Hi I have just completed the opnet CSMA/CD tutorial and my lecturer would like us to run additional simulations and then generate graphs. I know how to do that but what im unsure of is that he wants us to include graphical plots for collision count vs transmission attempts, I'm not sure how to do this part, where do I get the collision count and transmission attempts data from? Sorry for sounding silly but im new to networking so not sure how it all works yet.

Thanks in advance

When I taught networking protocols, this is what I did in class - remember that csma-cd means carrier-sense-multiple-access with collision detection. IE, the network interfaces listen for a clear carrier (no data), and then send their next packet onto the wire (this is more broadcast than point-to-point like a switch). They listen for the echo to see if other packets have corrupted it, in which case they wait a random period of time before trying to send it again. The model I used to illustrate collision detection was a bunch of people trying to get through the same door at the same time. If you collide with someone, you back off for a period, and then try to go through again...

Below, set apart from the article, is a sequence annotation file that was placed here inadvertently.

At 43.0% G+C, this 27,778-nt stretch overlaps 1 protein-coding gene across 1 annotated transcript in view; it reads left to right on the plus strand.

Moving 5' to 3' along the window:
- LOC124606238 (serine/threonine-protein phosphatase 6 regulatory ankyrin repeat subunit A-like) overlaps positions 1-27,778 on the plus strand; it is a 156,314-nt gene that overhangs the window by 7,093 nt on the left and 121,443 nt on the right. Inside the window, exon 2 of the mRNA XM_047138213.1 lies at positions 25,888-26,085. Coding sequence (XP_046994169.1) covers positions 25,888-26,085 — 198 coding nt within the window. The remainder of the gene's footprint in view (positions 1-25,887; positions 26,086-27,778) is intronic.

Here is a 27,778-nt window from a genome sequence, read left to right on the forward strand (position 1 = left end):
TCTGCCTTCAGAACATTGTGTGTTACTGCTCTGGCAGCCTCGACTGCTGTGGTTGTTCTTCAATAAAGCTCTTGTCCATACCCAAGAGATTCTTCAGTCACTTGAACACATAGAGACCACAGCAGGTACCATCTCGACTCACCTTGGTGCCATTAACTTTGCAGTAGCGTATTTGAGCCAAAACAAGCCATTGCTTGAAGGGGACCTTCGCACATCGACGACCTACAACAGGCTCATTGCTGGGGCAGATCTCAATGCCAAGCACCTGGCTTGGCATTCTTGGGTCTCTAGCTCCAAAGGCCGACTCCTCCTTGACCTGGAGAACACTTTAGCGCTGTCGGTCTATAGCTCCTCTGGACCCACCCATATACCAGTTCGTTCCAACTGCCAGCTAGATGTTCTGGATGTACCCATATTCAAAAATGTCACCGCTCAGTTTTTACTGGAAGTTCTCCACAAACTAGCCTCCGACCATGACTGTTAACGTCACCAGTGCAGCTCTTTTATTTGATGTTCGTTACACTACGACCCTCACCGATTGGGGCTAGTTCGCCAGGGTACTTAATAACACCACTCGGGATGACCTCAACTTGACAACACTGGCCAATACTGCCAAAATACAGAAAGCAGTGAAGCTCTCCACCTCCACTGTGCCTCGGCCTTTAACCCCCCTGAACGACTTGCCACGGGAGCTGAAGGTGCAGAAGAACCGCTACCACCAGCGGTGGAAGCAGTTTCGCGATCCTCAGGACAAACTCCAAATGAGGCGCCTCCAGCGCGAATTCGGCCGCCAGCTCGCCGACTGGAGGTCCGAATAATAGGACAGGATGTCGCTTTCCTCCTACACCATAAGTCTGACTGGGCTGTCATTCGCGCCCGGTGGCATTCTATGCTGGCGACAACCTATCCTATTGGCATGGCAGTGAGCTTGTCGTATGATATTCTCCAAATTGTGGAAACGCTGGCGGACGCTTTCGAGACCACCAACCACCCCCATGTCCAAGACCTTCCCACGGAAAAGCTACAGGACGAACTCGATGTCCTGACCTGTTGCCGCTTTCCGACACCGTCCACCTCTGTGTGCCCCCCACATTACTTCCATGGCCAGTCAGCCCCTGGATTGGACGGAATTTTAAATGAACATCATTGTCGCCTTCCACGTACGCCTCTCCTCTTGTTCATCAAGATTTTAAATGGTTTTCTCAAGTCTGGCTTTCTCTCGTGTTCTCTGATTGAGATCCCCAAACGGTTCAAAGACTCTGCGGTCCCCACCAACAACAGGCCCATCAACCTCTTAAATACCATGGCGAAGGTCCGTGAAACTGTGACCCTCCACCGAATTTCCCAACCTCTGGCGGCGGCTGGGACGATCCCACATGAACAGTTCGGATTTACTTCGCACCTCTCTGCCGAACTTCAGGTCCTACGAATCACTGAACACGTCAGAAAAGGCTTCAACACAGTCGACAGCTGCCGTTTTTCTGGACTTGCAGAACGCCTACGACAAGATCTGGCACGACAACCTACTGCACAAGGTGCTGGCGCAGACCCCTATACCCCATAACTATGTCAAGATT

As for collision counts, that is the number of times a NIC (network interface controller) tries to send a packet, but detects that it was corrupted by another packet. Transmission attempts would also include the ones that get through without corruption. So, for a specific packet, I would think that transmission attempts would equal collision count + 1, at least under ordinary circumstances.

This is the fundamental algorithm used by the original (non-switched) ethernet. I'm sure you can find good articles about it on Wikipedia. Also, Robert Metcalfe, the inventor of Ethernet at Xerox Parc, is an old friend of mine. When I was selling computers in the Silicon Valley in the early 1980's, I sold Robert's company, 3-Com Systems, their first 100 IBM PC's. :-)

Ok. Here is a good Wikipedia article about the protocol: http://en.wikipedia.org/wiki/Carrier_sense_multiple_access_with_collision_detection

It basically says the same thing I did above, but with some additional details that may be useful.

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